Well, if you want laser-marked and cut wood tokens, I have that capability now, so give us a holler.

Well, I’ve finally recovered enough creative energy and game-learning brain to sit down and learn how to play my own game. I tried several times through TTS and I just…can’t really learn through that interface. At least, not from the ground up.

I’m stepping back from organizing playtests for a moment - before I do that, I want to get self-playtests in to confirm that my game reaches a steady end state reliably. Once I’ve confirmed that it’s stable, then I’ll start poking people.

Pursuant to that, I just finished test 1! And so far it does appear that I have a discrete game loop that leads to an end condition.

Stability Test 1: Notes

Winner: The Ásbirnings from Flugumyri (Feast basic action)

  • stick with tokens for units/ownership, cards already do a lot
  • the “claim by adjacency instead of moving” idea may have legs; development of farms was tough to pull off before game end
  • Foster didn’t happen a lot but made a big difference
  • As expected, Feast is the best way to get points, and also creates a wealth-exchange circle-jerk
  • game doesn’t really seem to “go” until everyone has a second farm - maybe do a “jumpstart” variant where we get a random second farm before we start making decisions
  • Murder works as intended - it’s a way to remove someone from a position of power and to claim a little wealth, but doesn’t actually help you win directly
  • Feuds need work probably, but also functioned mainly as a tool to change positional influence rather than to get points, which is also intended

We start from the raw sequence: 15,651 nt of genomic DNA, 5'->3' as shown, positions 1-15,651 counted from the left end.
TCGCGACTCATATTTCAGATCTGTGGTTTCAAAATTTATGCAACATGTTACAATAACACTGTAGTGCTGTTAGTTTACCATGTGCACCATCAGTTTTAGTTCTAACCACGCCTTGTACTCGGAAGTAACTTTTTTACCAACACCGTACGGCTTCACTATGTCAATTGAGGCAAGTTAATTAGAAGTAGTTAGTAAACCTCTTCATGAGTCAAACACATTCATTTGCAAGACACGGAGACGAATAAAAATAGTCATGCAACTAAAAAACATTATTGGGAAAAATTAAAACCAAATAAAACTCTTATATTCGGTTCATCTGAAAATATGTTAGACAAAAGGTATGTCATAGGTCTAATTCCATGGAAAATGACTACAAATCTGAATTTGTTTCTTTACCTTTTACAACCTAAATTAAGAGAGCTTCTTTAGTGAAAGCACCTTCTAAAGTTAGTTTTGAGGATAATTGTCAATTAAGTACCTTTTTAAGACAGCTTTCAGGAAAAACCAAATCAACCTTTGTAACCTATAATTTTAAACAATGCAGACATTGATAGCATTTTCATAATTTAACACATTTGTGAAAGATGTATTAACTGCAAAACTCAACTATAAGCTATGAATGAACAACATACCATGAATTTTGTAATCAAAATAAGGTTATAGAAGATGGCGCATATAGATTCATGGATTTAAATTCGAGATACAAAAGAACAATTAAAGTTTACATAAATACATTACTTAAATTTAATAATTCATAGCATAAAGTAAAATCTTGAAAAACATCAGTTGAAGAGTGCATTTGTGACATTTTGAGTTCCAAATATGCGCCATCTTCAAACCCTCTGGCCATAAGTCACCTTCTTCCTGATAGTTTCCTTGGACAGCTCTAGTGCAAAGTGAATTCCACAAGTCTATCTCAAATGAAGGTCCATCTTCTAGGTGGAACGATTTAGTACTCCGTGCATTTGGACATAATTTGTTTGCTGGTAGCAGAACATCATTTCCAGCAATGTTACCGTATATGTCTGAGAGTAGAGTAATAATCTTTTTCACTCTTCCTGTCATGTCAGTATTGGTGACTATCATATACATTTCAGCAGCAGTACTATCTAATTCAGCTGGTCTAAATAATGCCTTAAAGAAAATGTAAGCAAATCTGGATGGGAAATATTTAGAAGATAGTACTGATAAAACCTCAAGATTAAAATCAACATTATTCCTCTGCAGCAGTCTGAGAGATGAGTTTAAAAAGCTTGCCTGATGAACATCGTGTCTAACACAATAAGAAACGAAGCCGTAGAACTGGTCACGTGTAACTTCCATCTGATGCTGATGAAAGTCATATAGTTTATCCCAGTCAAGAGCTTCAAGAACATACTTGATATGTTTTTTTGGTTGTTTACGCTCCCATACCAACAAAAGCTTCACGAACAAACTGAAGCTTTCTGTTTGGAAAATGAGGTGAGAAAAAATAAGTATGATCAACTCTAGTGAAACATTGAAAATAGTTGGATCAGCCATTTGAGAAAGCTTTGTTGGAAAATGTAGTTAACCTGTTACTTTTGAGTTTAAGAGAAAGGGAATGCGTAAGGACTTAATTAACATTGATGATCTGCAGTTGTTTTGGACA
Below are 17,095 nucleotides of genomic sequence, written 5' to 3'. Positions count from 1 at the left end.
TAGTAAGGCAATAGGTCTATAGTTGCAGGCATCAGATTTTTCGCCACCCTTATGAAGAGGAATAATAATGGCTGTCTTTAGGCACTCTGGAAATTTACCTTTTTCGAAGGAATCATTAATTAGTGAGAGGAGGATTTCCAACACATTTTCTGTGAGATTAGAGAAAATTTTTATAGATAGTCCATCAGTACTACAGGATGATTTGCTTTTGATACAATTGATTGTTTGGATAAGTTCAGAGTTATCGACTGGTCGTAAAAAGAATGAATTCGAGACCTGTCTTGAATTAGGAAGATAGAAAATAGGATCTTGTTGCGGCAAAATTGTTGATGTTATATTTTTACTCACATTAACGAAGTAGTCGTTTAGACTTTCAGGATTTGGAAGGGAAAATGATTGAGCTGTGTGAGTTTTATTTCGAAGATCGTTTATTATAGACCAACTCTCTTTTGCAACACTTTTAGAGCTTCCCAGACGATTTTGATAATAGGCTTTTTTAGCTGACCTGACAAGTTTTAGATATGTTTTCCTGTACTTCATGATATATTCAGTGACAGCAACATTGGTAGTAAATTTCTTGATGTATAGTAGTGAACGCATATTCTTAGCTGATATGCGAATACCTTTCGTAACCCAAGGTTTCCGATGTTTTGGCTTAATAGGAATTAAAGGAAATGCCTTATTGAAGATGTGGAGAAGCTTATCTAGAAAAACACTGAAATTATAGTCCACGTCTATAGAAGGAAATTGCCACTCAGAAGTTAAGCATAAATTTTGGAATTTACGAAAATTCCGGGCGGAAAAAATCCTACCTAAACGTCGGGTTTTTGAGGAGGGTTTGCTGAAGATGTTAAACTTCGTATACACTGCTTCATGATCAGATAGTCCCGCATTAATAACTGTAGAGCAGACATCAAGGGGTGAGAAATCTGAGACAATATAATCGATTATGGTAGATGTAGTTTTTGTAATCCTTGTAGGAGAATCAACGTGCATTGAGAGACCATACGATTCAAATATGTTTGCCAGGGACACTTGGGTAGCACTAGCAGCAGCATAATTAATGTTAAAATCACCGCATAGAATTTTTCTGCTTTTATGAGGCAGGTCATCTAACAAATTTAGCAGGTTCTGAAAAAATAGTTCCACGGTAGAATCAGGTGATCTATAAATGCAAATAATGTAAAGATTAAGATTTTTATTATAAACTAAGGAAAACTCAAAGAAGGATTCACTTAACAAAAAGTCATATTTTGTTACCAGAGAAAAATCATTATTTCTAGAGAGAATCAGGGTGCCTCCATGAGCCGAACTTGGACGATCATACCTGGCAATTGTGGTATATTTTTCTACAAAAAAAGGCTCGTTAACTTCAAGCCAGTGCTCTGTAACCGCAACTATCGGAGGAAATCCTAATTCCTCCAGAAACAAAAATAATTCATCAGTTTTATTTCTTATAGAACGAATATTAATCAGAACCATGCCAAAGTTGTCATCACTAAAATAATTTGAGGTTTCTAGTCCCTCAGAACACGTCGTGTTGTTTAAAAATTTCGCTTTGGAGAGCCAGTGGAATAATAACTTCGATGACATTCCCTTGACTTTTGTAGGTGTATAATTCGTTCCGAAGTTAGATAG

• probably need another way for Wealth to “exit” - as it is, Feast and Raid promote wealth accumulation which just leads to circular points generation, and the “travel to Thingvellir to sell goods” thing is really really hard to do; maybe as part of “grow by spreading,” you can set up a booth at Thing and then have your Thingmen sell goods if they don’t support during a Lawsuit
  • the political aspect of voting on actions feels meaningful but obviously I can’t really assess that since I’m politicking against myself
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Stability Test 2

Winner: The Oddaverjar from Oddi (Foster basic action)

  • Foster happened many times this game and was very instrumental in making successful engines. The “bonus point” figures in particular had a lot of bang for the buck.
  • The composition of the Law Rock matters a lot. The actions that are available in the pool are the main driver of the game, which is intended.
  • Lawsuits seem to be the best way to change the course of the game so far.
  • Growing stuff is definitely too clunky. I think I have a way to solve this problem and the Wealth glut at the same time - when you Grow anything, maybe you can spend Wealth as “material” on the way to your endpoint. Will need to figure out how to word that to make it not confusing as heck.